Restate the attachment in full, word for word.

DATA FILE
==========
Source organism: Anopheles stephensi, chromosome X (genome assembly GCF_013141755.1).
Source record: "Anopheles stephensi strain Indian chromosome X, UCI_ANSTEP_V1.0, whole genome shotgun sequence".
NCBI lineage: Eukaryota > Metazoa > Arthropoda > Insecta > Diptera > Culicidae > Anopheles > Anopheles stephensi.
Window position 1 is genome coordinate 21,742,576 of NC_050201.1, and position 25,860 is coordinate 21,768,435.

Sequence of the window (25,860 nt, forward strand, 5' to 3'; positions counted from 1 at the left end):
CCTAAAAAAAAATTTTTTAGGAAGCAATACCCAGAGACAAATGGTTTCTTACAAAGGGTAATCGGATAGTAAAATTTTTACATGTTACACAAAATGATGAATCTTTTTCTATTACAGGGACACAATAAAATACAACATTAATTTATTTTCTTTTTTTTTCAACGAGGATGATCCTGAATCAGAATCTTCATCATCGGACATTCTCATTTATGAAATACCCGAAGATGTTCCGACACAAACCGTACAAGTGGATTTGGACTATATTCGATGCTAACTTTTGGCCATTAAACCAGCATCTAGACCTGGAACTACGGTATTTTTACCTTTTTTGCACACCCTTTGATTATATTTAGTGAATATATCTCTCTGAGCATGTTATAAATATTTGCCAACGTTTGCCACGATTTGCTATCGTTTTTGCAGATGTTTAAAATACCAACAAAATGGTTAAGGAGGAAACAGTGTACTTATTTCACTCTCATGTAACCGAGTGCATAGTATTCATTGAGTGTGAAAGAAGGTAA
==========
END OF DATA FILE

Source organism: Anopheles stephensi, chromosome X (genome assembly GCF_013141755.1).
Source record: "Anopheles stephensi strain Indian chromosome X, UCI_ANSTEP_V1.0, whole genome shotgun sequence".
NCBI lineage: Eukaryota > Metazoa > Arthropoda > Insecta > Diptera > Culicidae > Anopheles > Anopheles stephensi.
Window position 1 is genome coordinate 21,742,576 of NC_050201.1, and position 25,860 is coordinate 21,768,435.

Sequence of the window (25,860 nt, forward strand, 5' to 3'; positions counted from 1 at the left end):
CCTAAAAAAAAATTTTTTAGGAAGCAATACCCAGAGACAAATGGTTTCTTACAAAGGGTAATCGGATAGTAAAATTTTTACATGTTACACAAAATGATGAATCTTTTTCTATTACAGGGACACAATAAAATACAACATTAATTTATTTTCTTTTTTTTTCAACGAGGATGATCCTGAATCAGAATCTTCATCATCGGACATTCTCATTTATGAAATACCCGAAGATGTTCCGACACAAACCGTACAAGTGGATTTGGACTATATTCGATGCTAACTTTTGGCCATTAAACCAGCATCTAGACCTGGAACTACGGTATTTTTACCTTTTTTGCACACCCTTTGATTATATTTAGTGAATATATCTCTCTGAGCATGTTATAAATATTTGCCAACGTTTGCCACGATTTGCTATCGTTTTTGCAGATGTTTAAAATACCAACAAAATGGTTAAGGAGGAAACAGTGTACTTATTTCACTCTCATGTAACCGAGTGCATAGTATTCATTGAGTGTGAAAGAAGGTAA